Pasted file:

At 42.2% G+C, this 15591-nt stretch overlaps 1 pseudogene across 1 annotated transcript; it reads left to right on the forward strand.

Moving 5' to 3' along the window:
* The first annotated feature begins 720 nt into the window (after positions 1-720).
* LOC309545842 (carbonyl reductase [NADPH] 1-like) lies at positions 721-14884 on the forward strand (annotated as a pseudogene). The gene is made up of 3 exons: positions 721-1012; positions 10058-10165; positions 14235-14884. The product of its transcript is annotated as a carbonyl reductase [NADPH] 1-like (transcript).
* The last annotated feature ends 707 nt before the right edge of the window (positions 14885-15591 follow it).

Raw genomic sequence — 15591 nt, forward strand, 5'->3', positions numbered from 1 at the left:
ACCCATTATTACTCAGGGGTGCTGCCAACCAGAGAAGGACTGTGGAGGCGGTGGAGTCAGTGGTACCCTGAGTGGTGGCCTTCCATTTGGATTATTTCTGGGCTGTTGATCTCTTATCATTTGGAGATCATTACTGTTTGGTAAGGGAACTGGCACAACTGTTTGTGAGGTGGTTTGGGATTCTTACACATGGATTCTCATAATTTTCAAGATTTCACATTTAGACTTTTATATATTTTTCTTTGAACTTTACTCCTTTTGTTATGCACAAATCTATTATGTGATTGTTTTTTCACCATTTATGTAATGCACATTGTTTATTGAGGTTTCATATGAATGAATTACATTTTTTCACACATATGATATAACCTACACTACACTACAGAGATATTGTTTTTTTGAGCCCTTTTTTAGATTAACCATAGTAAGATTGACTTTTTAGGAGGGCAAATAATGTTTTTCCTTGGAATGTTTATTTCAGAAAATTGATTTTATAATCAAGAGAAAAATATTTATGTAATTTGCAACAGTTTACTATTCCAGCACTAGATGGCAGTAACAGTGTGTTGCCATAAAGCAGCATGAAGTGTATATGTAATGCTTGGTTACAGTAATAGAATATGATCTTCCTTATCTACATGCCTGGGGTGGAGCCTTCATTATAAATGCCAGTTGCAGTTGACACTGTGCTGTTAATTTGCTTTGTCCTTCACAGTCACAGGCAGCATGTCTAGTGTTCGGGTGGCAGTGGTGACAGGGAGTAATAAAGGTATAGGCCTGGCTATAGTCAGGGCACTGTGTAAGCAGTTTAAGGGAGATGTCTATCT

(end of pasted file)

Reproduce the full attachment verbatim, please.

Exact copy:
At 42.2% G+C, this 15591-nt stretch overlaps 1 pseudogene across 1 annotated transcript; it reads left to right on the forward strand.

Moving 5' to 3' along the window:
* The first annotated feature begins 720 nt into the window (after positions 1-720).
* LOC309545842 (carbonyl reductase [NADPH] 1-like) lies at positions 721-14884 on the forward strand (annotated as a pseudogene). The gene is made up of 3 exons: positions 721-1012; positions 10058-10165; positions 14235-14884. The product of its transcript is annotated as a carbonyl reductase [NADPH] 1-like (transcript).
* The last annotated feature ends 707 nt before the right edge of the window (positions 14885-15591 follow it).

Raw genomic sequence — 15591 nt, forward strand, 5'->3', positions numbered from 1 at the left:
ACCCATTATTACTCAGGGGTGCTGCCAACCAGAGAAGGACTGTGGAGGCGGTGGAGTCAGTGGTACCCTGAGTGGTGGCCTTCCATTTGGATTATTTCTGGGCTGTTGATCTCTTATCATTTGGAGATCATTACTGTTTGGTAAGGGAACTGGCACAACTGTTTGTGAGGTGGTTTGGGATTCTTACACATGGATTCTCATAATTTTCAAGATTTCACATTTAGACTTTTATATATTTTTCTTTGAACTTTACTCCTTTTGTTATGCACAAATCTATTATGTGATTGTTTTTTCACCATTTATGTAATGCACATTGTTTATTGAGGTTTCATATGAATGAATTACATTTTTTCACACATATGATATAACCTACACTACACTACAGAGATATTGTTTTTTTGAGCCCTTTTTTAGATTAACCATAGTAAGATTGACTTTTTAGGAGGGCAAATAATGTTTTTCCTTGGAATGTTTATTTCAGAAAATTGATTTTATAATCAAGAGAAAAATATTTATGTAATTTGCAACAGTTTACTATTCCAGCACTAGATGGCAGTAACAGTGTGTTGCCATAAAGCAGCATGAAGTGTATATGTAATGCTTGGTTACAGTAATAGAATATGATCTTCCTTATCTACATGCCTGGGGTGGAGCCTTCATTATAAATGCCAGTTGCAGTTGACACTGTGCTGTTAATTTGCTTTGTCCTTCACAGTCACAGGCAGCATGTCTAGTGTTCGGGTGGCAGTGGTGACAGGGAGTAATAAAGGTATAGGCCTGGCTATAGTCAGGGCACTGTGTAAGCAGTTTAAGGGAGATGTCTATCT